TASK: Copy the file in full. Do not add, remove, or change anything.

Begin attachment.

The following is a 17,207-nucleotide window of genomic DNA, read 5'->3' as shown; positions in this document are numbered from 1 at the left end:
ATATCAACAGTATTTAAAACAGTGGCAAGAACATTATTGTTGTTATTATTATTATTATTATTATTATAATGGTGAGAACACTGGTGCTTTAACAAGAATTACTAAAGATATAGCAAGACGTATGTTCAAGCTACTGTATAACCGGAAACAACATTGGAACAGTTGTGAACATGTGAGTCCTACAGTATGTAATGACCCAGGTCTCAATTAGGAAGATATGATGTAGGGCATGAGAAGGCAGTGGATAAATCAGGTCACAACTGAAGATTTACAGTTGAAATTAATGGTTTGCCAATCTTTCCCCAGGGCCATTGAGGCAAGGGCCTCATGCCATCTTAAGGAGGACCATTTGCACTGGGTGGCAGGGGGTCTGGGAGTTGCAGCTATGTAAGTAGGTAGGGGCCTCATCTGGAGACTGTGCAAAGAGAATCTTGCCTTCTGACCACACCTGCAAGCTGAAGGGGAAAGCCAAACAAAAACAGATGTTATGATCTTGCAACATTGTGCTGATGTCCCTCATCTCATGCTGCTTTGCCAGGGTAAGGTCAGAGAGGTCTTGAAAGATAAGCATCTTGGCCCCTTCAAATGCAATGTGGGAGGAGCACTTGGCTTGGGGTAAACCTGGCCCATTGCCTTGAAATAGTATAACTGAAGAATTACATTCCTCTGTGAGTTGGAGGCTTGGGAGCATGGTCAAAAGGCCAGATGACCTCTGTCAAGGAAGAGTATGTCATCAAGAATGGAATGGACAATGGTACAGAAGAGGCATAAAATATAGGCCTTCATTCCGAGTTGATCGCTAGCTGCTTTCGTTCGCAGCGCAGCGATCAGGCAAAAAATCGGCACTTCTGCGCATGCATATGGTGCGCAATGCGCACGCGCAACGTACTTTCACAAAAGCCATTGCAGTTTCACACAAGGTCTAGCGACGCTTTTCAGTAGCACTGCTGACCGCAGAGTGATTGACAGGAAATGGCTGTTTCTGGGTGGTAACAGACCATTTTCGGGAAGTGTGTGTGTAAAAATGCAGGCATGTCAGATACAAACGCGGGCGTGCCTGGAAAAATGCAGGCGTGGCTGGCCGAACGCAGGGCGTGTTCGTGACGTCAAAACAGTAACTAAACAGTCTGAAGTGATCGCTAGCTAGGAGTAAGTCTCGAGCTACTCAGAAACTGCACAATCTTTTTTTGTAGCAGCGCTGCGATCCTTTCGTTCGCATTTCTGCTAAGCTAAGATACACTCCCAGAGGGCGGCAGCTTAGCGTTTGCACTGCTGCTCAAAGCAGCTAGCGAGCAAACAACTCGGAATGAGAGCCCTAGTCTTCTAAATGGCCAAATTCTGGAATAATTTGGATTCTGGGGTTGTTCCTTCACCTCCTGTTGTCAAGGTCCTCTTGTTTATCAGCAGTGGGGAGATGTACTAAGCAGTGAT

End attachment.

The following is a 17,207-nucleotide window of genomic DNA, read 5'->3' as shown; positions in this document are numbered from 1 at the left end:
ATATCAACAGTATTTAAAACAGTGGCAAGAACATTATTGTTGTTATTATTATTATTATTATTATTATAATGGTGAGAACACTGGTGCTTTAACAAGAATTACTAAAGATATAGCAAGACGTATGTTCAAGCTACTGTATAACCGGAAACAACATTGGAACAGTTGTGAACATGTGAGTCCTACAGTATGTAATGACCCAGGTCTCAATTAGGAAGATATGATGTAGGGCATGAGAAGGCAGTGGATAAATCAGGTCACAACTGAAGATTTACAGTTGAAATTAATGGTTTGCCAATCTTTCCCCAGGGCCATTGAGGCAAGGGCCTCATGCCATCTTAAGGAGGACCATTTGCACTGGGTGGCAGGGGGTCTGGGAGTTGCAGCTATGTAAGTAGGTAGGGGCCTCATCTGGAGACTGTGCAAAGAGAATCTTGCCTTCTGACCACACCTGCAAGCTGAAGGGGAAAGCCAAACAAAAACAGATGTTATGATCTTGCAACATTGTGCTGATGTCCCTCATCTCATGCTGCTTTGCCAGGGTAAGGTCAGAGAGGTCTTGAAAGATAAGCATCTTGGCCCCTTCAAATGCAATGTGGGAGGAGCACTTGGCTTGGGGTAAACCTGGCCCATTGCCTTGAAATAGTATAACTGAAGAATTACATTCCTCTGTGAGTTGGAGGCTTGGGAGCATGGTCAAAAGGCCAGATGACCTCTGTCAAGGAAGAGTATGTCATCAAGAATGGAATGGACAATGGTACAGAAGAGGCATAAAATATAGGCCTTCATTCCGAGTTGATCGCTAGCTGCTTTCGTTCGCAGCGCAGCGATCAGGCAAAAAATCGGCACTTCTGCGCATGCATATGGTGCGCAATGCGCACGCGCAACGTACTTTCACAAAAGCCATTGCAGTTTCACACAAGGTCTAGCGACGCTTTTCAGTAGCACTGCTGACCGCAGAGTGATTGACAGGAAATGGCTGTTTCTGGGTGGTAACAGACCATTTTCGGGAAGTGTGTGTGTAAAAATGCAGGCATGTCAGATACAAACGCGGGCGTGCCTGGAAAAATGCAGGCGTGGCTGGCCGAACGCAGGGCGTGTTCGTGACGTCAAAACAGTAACTAAACAGTCTGAAGTGATCGCTAGCTAGGAGTAAGTCTCGAGCTACTCAGAAACTGCACAATCTTTTTTTGTAGCAGCGCTGCGATCCTTTCGTTCGCATTTCTGCTAAGCTAAGATACACTCCCAGAGGGCGGCAGCTTAGCGTTTGCACTGCTGCTCAAAGCAGCTAGCGAGCAAACAACTCGGAATGAGAGCCCTAGTCTTCTAAATGGCCAAATTCTGGAATAATTTGGATTCTGGGGTTGTTCCTTCACCTCCTGTTGTCAAGGTCCTCTTGTTTATCAGCAGTGGGGAGATGTACTAAGCAGTGAT